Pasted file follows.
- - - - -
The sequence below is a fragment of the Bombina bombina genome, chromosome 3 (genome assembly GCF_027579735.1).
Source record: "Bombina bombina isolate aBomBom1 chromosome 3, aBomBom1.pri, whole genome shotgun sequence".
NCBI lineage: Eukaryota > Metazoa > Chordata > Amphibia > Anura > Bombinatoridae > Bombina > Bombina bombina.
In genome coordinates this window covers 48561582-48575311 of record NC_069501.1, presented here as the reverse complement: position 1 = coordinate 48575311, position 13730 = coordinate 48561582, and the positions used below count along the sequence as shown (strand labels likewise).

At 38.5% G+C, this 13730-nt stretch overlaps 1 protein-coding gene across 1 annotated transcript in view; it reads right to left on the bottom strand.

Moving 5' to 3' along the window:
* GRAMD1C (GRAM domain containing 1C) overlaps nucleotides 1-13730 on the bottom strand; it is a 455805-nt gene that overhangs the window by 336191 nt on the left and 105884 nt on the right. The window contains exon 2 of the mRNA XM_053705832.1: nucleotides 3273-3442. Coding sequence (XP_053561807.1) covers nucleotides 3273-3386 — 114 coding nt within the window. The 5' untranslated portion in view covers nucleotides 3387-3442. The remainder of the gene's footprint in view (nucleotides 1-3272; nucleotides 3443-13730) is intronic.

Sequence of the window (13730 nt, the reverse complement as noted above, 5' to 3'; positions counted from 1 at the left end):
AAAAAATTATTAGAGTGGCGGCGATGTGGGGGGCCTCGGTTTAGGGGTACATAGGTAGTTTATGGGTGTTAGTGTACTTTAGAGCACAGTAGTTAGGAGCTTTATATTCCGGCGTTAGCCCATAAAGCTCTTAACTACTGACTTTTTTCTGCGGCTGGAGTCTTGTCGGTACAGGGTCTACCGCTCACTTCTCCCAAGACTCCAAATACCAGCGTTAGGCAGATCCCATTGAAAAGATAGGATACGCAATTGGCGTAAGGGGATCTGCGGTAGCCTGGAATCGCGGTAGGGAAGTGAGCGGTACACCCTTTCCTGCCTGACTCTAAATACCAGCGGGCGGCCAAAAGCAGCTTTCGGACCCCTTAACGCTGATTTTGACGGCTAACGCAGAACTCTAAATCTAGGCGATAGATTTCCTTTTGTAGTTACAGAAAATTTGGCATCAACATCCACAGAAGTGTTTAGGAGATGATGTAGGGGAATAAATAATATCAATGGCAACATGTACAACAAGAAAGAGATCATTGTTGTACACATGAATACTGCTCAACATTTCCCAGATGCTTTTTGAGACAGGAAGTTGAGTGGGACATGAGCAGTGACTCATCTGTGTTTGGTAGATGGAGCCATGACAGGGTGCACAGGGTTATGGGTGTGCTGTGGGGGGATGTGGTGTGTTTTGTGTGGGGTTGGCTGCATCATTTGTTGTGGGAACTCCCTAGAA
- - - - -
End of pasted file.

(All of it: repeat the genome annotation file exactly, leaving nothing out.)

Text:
The sequence below is a fragment of the Bombina bombina genome, chromosome 3 (genome assembly GCF_027579735.1).
Source record: "Bombina bombina isolate aBomBom1 chromosome 3, aBomBom1.pri, whole genome shotgun sequence".
NCBI lineage: Eukaryota > Metazoa > Chordata > Amphibia > Anura > Bombinatoridae > Bombina > Bombina bombina.
In genome coordinates this window covers 48561582-48575311 of record NC_069501.1, presented here as the reverse complement: position 1 = coordinate 48575311, position 13730 = coordinate 48561582, and the positions used below count along the sequence as shown (strand labels likewise).

At 38.5% G+C, this 13730-nt stretch overlaps 1 protein-coding gene across 1 annotated transcript in view; it reads right to left on the bottom strand.

Moving 5' to 3' along the window:
* GRAMD1C (GRAM domain containing 1C) overlaps nucleotides 1-13730 on the bottom strand; it is a 455805-nt gene that overhangs the window by 336191 nt on the left and 105884 nt on the right. The window contains exon 2 of the mRNA XM_053705832.1: nucleotides 3273-3442. Coding sequence (XP_053561807.1) covers nucleotides 3273-3386 — 114 coding nt within the window. The 5' untranslated portion in view covers nucleotides 3387-3442. The remainder of the gene's footprint in view (nucleotides 1-3272; nucleotides 3443-13730) is intronic.

Sequence of the window (13730 nt, the reverse complement as noted above, 5' to 3'; positions counted from 1 at the left end):
AAAAAATTATTAGAGTGGCGGCGATGTGGGGGGCCTCGGTTTAGGGGTACATAGGTAGTTTATGGGTGTTAGTGTACTTTAGAGCACAGTAGTTAGGAGCTTTATATTCCGGCGTTAGCCCATAAAGCTCTTAACTACTGACTTTTTTCTGCGGCTGGAGTCTTGTCGGTACAGGGTCTACCGCTCACTTCTCCCAAGACTCCAAATACCAGCGTTAGGCAGATCCCATTGAAAAGATAGGATACGCAATTGGCGTAAGGGGATCTGCGGTAGCCTGGAATCGCGGTAGGGAAGTGAGCGGTACACCCTTTCCTGCCTGACTCTAAATACCAGCGGGCGGCCAAAAGCAGCTTTCGGACCCCTTAACGCTGATTTTGACGGCTAACGCAGAACTCTAAATCTAGGCGATAGATTTCCTTTTGTAGTTACAGAAAATTTGGCATCAACATCCACAGAAGTGTTTAGGAGATGATGTAGGGGAATAAATAATATCAATGGCAACATGTACAACAAGAAAGAGATCATTGTTGTACACATGAATACTGCTCAACATTTCCCAGATGCTTTTTGAGACAGGAAGTTGAGTGGGACATGAGCAGTGACTCATCTGTGTTTGGTAGATGGAGCCATGACAGGGTGCACAGGGTTATGGGTGTGCTGTGGGGGGATGTGGTGTGTTTTGTGTGGGGTTGGCTGCATCATTTGTTGTGGGAACTCCCTAGAA